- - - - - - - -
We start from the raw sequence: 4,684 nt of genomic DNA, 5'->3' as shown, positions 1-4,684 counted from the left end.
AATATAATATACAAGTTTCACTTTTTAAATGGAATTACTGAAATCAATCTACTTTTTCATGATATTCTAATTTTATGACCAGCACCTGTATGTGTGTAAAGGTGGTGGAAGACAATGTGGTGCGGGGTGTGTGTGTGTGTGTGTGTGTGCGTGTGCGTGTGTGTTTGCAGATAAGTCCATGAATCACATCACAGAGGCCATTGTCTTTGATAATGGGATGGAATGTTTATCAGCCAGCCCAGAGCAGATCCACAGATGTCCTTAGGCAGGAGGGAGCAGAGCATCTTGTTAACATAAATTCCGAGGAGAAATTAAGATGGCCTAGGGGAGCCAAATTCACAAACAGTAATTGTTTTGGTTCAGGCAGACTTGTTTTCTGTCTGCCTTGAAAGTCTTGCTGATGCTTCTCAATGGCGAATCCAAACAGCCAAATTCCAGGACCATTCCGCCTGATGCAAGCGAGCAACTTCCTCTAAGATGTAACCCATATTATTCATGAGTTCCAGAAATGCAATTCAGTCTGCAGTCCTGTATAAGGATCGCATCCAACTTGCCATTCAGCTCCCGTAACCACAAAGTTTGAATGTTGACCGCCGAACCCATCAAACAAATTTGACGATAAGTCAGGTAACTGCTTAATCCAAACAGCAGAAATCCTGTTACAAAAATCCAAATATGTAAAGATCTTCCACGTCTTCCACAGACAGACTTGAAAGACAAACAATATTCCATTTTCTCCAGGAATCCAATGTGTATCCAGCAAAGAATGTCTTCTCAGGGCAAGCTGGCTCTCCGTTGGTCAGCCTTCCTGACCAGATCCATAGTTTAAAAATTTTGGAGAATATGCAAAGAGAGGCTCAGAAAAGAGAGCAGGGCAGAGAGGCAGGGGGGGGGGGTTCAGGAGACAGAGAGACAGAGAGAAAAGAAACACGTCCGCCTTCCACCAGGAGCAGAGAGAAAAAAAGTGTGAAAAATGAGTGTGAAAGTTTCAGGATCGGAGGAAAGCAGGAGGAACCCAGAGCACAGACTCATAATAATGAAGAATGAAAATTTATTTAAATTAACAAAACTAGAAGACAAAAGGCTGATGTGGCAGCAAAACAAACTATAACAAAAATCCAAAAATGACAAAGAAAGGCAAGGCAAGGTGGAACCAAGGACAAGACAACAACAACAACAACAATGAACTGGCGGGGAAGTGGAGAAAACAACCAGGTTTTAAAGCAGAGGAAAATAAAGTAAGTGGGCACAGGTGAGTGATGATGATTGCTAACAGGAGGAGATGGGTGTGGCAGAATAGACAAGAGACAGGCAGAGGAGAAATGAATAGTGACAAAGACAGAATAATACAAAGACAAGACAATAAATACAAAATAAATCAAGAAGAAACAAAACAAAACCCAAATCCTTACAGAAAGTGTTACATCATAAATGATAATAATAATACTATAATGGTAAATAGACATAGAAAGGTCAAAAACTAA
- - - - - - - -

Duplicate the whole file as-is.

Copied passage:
We start from the raw sequence: 4,684 nt of genomic DNA, 5'->3' as shown, positions 1-4,684 counted from the left end.
AATATAATATACAAGTTTCACTTTTTAAATGGAATTACTGAAATCAATCTACTTTTTCATGATATTCTAATTTTATGACCAGCACCTGTATGTGTGTAAAGGTGGTGGAAGACAATGTGGTGCGGGGTGTGTGTGTGTGTGTGTGTGTGCGTGTGCGTGTGTGTTTGCAGATAAGTCCATGAATCACATCACAGAGGCCATTGTCTTTGATAATGGGATGGAATGTTTATCAGCCAGCCCAGAGCAGATCCACAGATGTCCTTAGGCAGGAGGGAGCAGAGCATCTTGTTAACATAAATTCCGAGGAGAAATTAAGATGGCCTAGGGGAGCCAAATTCACAAACAGTAATTGTTTTGGTTCAGGCAGACTTGTTTTCTGTCTGCCTTGAAAGTCTTGCTGATGCTTCTCAATGGCGAATCCAAACAGCCAAATTCCAGGACCATTCCGCCTGATGCAAGCGAGCAACTTCCTCTAAGATGTAACCCATATTATTCATGAGTTCCAGAAATGCAATTCAGTCTGCAGTCCTGTATAAGGATCGCATCCAACTTGCCATTCAGCTCCCGTAACCACAAAGTTTGAATGTTGACCGCCGAACCCATCAAACAAATTTGACGATAAGTCAGGTAACTGCTTAATCCAAACAGCAGAAATCCTGTTACAAAAATCCAAATATGTAAAGATCTTCCACGTCTTCCACAGACAGACTTGAAAGACAAACAATATTCCATTTTCTCCAGGAATCCAATGTGTATCCAGCAAAGAATGTCTTCTCAGGGCAAGCTGGCTCTCCGTTGGTCAGCCTTCCTGACCAGATCCATAGTTTAAAAATTTTGGAGAATATGCAAAGAGAGGCTCAGAAAAGAGAGCAGGGCAGAGAGGCAGGGGGGGGGGGTTCAGGAGACAGAGAGACAGAGAGAAAAGAAACACGTCCGCCTTCCACCAGGAGCAGAGAGAAAAAAAGTGTGAAAAATGAGTGTGAAAGTTTCAGGATCGGAGGAAAGCAGGAGGAACCCAGAGCACAGACTCATAATAATGAAGAATGAAAATTTATTTAAATTAACAAAACTAGAAGACAAAAGGCTGATGTGGCAGCAAAACAAACTATAACAAAAATCCAAAAATGACAAAGAAAGGCAAGGCAAGGTGGAACCAAGGACAAGACAACAACAACAACAACAATGAACTGGCGGGGAAGTGGAGAAAACAACCAGGTTTTAAAGCAGAGGAAAATAAAGTAAGTGGGCACAGGTGAGTGATGATGATTGCTAACAGGAGGAGATGGGTGTGGCAGAATAGACAAGAGACAGGCAGAGGAGAAATGAATAGTGACAAAGACAGAATAATACAAAGACAAGACAATAAATACAAAATAAATCAAGAAGAAACAAAACAAAACCCAAATCCTTACAGAAAGTGTTACATCATAAATGATAATAATAATACTATAATGGTAAATAGACATAGAAAGGTCAAAAACTAA